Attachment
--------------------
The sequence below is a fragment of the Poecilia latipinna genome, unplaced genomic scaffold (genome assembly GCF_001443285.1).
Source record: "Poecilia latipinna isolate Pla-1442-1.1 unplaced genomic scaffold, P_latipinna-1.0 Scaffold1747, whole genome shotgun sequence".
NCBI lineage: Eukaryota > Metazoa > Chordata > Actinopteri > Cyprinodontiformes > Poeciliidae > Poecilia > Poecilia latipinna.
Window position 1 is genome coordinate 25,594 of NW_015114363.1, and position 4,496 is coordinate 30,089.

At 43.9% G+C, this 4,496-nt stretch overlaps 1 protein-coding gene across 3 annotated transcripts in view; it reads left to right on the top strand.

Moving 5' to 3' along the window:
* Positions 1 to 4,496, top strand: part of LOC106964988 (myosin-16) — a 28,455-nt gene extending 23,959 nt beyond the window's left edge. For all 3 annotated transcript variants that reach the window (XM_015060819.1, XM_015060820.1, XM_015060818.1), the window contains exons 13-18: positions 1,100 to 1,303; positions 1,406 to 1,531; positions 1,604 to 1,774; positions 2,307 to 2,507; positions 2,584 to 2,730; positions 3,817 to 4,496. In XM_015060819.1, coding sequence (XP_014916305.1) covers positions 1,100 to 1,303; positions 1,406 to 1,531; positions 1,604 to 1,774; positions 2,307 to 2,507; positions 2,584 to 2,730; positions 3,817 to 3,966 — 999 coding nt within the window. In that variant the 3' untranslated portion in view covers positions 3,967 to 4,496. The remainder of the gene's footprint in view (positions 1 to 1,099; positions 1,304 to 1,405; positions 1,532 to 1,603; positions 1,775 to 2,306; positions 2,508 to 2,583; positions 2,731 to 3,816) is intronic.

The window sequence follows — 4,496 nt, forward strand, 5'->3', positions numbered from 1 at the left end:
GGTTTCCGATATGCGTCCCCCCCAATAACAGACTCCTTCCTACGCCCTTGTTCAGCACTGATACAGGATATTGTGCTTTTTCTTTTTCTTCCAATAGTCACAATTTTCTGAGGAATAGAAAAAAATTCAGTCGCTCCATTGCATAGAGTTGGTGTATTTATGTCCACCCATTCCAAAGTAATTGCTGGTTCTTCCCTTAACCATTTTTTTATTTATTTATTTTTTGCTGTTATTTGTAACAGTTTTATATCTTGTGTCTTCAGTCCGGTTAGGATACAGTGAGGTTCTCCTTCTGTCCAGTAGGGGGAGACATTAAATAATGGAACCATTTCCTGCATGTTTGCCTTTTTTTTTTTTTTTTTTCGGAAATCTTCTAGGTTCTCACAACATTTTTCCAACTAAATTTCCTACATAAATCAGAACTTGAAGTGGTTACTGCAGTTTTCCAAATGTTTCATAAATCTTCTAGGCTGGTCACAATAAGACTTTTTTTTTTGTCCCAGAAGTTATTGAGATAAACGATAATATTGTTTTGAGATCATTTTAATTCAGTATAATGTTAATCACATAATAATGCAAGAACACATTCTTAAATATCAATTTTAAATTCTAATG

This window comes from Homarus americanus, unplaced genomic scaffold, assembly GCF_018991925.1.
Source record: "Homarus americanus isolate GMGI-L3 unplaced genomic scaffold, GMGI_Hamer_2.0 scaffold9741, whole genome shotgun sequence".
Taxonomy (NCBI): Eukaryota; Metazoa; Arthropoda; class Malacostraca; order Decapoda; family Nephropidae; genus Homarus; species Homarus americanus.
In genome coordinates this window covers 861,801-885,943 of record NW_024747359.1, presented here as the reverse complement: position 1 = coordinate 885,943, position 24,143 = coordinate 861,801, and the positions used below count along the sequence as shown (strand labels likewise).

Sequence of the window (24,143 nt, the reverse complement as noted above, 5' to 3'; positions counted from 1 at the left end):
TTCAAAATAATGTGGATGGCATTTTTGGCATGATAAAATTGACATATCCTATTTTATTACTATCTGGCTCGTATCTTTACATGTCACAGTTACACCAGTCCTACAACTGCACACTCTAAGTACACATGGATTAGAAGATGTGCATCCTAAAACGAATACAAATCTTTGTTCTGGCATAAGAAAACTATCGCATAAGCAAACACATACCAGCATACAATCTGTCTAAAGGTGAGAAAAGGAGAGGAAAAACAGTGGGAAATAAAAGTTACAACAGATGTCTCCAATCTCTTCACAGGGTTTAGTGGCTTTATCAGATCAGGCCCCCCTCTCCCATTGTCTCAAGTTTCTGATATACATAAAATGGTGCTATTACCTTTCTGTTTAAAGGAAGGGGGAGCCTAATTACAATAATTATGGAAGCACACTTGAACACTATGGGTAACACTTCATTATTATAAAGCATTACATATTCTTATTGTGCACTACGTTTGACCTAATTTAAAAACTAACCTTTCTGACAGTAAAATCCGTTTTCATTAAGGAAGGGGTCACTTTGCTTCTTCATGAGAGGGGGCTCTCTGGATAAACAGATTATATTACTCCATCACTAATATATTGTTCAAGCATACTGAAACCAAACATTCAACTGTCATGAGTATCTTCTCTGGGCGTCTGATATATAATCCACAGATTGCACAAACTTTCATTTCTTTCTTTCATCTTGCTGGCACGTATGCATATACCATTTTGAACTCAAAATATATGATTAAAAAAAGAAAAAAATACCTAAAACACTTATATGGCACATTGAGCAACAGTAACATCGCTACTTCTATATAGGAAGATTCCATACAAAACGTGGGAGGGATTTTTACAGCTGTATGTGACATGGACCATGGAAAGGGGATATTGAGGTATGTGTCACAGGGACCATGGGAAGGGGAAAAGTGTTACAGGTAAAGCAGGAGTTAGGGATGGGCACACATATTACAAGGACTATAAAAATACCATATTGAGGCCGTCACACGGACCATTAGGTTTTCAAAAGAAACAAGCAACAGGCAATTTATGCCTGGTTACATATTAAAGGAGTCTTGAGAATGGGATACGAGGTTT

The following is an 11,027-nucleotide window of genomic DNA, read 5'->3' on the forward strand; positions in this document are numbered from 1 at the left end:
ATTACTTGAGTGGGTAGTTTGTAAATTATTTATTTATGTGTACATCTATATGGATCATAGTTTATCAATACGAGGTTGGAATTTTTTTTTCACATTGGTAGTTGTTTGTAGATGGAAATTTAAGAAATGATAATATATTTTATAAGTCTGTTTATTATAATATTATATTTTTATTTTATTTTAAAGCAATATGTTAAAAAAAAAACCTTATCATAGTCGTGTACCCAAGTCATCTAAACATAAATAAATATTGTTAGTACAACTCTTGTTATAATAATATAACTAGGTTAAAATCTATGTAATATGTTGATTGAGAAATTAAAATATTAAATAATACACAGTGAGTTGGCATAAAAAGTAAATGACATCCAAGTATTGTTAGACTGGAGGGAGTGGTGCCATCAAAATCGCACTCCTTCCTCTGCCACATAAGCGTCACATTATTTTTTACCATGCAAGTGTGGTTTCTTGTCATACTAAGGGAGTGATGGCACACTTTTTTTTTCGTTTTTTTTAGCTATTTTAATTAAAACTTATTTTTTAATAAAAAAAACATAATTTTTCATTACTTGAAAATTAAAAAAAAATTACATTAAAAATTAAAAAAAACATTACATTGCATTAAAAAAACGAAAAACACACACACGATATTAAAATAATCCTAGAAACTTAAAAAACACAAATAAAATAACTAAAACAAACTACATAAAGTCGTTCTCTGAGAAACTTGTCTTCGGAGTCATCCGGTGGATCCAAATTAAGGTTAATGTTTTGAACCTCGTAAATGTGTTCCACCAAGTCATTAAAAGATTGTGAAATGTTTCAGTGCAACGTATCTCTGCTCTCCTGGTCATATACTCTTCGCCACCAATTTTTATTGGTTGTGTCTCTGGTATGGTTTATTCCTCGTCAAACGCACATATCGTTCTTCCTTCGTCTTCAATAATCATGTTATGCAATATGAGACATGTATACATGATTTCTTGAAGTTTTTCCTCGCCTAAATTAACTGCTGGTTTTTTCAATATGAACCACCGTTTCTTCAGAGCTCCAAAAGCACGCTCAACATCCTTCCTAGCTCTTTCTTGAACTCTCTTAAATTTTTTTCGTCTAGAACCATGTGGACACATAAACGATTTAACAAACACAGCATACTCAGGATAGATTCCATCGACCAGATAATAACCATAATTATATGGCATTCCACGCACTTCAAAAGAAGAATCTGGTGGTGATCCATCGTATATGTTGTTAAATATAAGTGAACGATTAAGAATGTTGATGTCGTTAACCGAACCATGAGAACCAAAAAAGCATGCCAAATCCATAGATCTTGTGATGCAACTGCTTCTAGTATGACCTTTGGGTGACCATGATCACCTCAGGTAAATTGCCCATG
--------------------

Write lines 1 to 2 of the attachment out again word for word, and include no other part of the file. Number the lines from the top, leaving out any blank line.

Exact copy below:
The sequence below is a fragment of the Poecilia latipinna genome, unplaced genomic scaffold (genome assembly GCF_001443285.1).
Source record: "Poecilia latipinna isolate Pla-1442-1.1 unplaced genomic scaffold, P_latipinna-1.0 Scaffold1747, whole genome shotgun sequence".